As I began to ride motorcycles I couldn’t believe how many cars cross the center line when makings left turns on the twisties! It really caught me by surprise how many left front tires cross the line … into MY LANE. I get it! I’m pretty sure I never realized I was probably doing the same thing. It’s easy to do. As a motorcycle rider you are making a right hand turn around a blind curve and BAM! a car is there driving the opposite direction with a tire over the line! Scares the poo right out of you! Yes, drivers should never cross the yellow line … but, it happens. So, what do you do?
I began to ride twisties from the middle of the lane to the right side of the lane. I practice this and do this whenever I’m riding twisties. It does a couple of things. Frist, keeps me further away from oncoming traffic and still being able to practice getting better at entering corners at the correct angle to hit the apex and exit smoothly. Albeit, “my lane” is narrow, I can still practice those skills. Second, by staying on the right side of the lane (as a habit) while taking a right-hand curve, I get a little cushion in case I enter a little too fast. Instead of riding into the other lane; my mistake is moving into the left had side of my lane. This practice has saved my bacon too many times to count.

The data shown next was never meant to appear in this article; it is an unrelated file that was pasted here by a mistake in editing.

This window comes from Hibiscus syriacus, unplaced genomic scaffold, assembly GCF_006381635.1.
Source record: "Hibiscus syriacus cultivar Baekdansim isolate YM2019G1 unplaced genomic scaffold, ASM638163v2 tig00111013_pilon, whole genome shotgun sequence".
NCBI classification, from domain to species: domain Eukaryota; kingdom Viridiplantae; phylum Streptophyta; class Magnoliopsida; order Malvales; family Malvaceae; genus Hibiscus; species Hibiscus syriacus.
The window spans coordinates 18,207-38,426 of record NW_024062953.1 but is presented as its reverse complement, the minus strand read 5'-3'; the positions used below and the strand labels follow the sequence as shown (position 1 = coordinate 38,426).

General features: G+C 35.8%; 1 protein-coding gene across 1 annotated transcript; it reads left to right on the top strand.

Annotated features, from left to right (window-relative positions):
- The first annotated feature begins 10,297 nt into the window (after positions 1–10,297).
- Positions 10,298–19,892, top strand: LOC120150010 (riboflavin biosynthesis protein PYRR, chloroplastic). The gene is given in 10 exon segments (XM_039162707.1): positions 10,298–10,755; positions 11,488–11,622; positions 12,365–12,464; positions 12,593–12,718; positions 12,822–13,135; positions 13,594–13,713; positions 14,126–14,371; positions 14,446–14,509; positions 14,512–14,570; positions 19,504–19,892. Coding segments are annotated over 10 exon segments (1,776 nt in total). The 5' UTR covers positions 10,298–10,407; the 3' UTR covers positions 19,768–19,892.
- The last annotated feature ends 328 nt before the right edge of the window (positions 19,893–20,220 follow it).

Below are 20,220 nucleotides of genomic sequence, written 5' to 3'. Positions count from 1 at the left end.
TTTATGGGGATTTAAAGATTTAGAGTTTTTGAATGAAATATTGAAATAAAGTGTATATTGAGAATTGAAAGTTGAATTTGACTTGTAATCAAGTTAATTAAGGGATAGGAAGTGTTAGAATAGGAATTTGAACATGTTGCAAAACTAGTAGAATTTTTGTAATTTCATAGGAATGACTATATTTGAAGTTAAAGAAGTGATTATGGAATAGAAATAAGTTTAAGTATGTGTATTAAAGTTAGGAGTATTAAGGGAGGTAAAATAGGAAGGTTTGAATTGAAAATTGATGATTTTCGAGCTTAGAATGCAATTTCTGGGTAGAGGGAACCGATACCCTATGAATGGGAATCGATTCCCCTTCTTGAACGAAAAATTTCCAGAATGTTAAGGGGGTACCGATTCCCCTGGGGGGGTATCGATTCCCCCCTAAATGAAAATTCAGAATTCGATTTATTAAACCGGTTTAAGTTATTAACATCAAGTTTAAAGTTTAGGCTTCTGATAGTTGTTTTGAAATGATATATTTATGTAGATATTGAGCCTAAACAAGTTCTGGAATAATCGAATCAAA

Twisties are really enjoyable!
Cars cross over the center line but, motorcycles do too! It’s been my experience riding up to Glenville and neighboring roads a million times that it’s the more sport touring bikes (crotch rockets) that can get into trouble. Those bikes can certainly handle curves faster than my heavy Gold Wing, but, I’ve seen this at least 10 times. Bikes coming in hot trying to make a right hand turn and drift into oncoming traffic (right at me). I get it … these guys and gals are having fun. But, as a practice I stay on the right side of my lane almost always … it just makes me feel good!
The other thing I have learned about twisties is that riding 30-40 miles on twisties takes it out of you! Twisties takes a lot of concentration and anticipation. This is why I think twisties are so much fun … it takes all of your riding skills … you need your mental game and your physical game. After a long time on twisties a few miles of straight works good.